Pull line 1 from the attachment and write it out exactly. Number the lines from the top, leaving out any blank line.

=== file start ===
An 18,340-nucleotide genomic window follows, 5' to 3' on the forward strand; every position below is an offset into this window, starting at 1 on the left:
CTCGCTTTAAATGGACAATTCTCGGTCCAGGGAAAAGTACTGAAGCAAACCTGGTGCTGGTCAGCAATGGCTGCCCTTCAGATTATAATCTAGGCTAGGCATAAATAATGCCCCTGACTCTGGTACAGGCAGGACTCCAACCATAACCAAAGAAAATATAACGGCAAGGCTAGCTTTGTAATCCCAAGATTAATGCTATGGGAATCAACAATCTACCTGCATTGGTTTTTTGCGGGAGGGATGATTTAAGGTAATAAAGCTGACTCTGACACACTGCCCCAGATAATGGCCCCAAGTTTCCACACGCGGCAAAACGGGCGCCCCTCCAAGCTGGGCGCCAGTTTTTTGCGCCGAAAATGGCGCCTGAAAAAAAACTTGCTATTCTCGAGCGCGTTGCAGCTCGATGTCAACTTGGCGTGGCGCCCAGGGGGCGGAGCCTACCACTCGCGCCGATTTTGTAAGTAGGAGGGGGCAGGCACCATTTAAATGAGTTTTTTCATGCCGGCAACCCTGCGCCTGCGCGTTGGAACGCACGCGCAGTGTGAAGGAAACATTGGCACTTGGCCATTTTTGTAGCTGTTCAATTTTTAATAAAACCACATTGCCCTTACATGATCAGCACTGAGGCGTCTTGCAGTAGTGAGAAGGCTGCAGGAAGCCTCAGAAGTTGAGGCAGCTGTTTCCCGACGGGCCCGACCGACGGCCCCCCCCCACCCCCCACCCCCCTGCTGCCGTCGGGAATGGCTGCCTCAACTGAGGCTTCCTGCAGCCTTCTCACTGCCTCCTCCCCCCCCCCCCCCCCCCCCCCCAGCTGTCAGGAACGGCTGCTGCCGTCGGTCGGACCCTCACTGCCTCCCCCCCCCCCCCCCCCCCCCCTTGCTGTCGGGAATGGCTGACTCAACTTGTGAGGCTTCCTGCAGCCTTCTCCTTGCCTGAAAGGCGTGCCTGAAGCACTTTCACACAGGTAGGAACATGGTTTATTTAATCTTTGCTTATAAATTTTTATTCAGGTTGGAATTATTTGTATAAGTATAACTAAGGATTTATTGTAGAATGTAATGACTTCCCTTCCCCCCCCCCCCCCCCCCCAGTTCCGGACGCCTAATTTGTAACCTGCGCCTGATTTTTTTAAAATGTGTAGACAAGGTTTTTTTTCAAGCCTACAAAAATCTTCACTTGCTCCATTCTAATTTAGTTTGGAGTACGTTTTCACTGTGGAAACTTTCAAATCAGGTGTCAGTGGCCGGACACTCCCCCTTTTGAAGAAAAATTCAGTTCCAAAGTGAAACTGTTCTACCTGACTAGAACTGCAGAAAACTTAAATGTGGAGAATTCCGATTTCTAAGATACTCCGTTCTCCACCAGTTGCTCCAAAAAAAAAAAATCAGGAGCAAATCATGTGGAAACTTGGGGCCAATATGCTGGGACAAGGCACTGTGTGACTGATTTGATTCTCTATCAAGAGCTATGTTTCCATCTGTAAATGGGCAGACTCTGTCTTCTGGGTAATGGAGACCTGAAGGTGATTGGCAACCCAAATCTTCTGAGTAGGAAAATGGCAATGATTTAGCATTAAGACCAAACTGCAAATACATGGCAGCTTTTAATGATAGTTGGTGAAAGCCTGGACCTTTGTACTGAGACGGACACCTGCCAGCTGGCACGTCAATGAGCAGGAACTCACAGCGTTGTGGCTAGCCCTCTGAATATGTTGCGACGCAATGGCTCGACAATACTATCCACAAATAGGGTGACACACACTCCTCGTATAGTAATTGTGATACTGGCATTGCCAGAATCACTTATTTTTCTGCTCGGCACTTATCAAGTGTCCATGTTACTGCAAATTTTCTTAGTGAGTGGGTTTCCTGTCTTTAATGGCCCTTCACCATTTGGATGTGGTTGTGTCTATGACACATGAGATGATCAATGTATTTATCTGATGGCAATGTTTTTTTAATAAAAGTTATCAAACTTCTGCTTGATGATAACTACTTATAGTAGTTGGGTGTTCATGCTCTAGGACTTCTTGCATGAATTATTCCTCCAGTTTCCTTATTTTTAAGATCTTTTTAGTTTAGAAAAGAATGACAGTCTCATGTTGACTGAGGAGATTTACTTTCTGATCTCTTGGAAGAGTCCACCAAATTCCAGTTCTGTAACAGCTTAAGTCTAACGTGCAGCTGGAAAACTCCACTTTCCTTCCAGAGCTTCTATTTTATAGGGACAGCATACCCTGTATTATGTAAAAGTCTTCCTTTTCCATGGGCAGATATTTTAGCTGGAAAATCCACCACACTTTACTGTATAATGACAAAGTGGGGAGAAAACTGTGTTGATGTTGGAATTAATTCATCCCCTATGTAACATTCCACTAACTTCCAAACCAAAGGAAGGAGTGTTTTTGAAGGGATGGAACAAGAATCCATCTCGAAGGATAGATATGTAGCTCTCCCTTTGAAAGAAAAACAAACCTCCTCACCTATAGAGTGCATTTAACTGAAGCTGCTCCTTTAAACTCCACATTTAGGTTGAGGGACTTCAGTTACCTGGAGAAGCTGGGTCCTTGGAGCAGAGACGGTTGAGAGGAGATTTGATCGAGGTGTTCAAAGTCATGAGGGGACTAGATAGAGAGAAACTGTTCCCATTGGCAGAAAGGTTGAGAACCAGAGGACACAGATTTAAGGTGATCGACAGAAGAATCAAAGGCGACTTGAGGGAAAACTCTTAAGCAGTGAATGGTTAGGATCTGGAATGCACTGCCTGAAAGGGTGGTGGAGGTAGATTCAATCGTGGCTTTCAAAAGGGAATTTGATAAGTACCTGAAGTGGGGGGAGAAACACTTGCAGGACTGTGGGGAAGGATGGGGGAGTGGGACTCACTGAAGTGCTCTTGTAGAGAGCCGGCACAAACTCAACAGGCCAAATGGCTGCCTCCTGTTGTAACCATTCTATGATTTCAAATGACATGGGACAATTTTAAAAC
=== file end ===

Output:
An 18,340-nucleotide genomic window follows, 5' to 3' on the forward strand; every position below is an offset into this window, starting at 1 on the left: